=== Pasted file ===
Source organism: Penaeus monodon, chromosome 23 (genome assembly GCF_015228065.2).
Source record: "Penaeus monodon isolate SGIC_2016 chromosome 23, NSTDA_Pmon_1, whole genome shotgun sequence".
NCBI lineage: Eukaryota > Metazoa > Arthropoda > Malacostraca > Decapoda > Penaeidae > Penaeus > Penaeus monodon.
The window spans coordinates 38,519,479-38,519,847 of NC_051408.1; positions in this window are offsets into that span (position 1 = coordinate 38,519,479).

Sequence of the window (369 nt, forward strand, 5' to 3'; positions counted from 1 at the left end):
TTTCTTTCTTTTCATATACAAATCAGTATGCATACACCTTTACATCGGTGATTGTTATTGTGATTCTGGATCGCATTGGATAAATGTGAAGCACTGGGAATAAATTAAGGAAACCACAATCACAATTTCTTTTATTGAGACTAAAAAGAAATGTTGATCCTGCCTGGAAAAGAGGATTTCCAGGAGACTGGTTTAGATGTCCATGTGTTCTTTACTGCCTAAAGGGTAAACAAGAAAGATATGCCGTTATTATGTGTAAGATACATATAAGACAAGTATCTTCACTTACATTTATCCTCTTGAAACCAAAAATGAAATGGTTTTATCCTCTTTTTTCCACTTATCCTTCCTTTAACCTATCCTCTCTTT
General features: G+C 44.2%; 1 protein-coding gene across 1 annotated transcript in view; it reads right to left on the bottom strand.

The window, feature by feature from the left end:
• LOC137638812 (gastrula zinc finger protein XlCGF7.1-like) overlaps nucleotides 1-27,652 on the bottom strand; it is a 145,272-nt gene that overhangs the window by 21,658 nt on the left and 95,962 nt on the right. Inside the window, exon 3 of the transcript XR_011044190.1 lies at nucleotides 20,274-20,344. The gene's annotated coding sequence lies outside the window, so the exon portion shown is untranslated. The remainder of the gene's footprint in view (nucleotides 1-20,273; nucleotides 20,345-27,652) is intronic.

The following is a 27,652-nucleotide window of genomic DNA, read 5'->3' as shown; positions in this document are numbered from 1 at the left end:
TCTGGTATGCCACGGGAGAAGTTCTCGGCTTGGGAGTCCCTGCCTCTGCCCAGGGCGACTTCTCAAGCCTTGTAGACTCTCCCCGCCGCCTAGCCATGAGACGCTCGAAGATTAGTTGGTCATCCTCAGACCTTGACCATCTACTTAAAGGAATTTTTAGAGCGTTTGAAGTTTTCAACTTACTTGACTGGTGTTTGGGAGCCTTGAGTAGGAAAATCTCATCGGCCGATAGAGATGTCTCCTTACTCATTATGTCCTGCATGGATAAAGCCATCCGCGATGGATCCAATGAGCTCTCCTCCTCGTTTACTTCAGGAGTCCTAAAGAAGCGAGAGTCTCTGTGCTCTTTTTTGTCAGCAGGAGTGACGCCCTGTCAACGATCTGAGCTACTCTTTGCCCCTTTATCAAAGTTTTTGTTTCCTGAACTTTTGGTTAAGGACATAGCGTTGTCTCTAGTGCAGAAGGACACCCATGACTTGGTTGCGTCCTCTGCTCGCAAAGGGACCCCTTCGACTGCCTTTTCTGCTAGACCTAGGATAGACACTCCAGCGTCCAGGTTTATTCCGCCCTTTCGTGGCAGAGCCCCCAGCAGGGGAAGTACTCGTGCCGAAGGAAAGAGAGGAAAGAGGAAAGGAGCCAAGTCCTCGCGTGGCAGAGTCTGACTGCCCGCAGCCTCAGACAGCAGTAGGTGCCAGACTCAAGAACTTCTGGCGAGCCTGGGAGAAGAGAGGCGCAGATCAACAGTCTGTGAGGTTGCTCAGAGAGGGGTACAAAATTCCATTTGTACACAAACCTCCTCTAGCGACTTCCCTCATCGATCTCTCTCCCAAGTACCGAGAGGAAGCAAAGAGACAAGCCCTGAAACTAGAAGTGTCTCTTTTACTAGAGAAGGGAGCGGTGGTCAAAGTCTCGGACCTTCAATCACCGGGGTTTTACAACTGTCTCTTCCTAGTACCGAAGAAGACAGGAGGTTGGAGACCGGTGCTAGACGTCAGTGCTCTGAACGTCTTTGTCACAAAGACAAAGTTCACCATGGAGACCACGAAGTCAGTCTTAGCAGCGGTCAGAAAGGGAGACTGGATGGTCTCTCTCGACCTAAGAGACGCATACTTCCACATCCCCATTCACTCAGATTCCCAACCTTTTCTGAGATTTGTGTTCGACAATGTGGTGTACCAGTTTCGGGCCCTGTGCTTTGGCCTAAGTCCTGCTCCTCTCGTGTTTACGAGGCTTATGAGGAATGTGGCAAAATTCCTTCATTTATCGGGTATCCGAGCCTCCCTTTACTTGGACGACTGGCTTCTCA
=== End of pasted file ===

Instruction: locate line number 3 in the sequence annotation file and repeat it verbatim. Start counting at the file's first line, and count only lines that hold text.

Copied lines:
NCBI lineage: Eukaryota > Metazoa > Arthropoda > Malacostraca > Decapoda > Penaeidae > Penaeus > Penaeus monodon.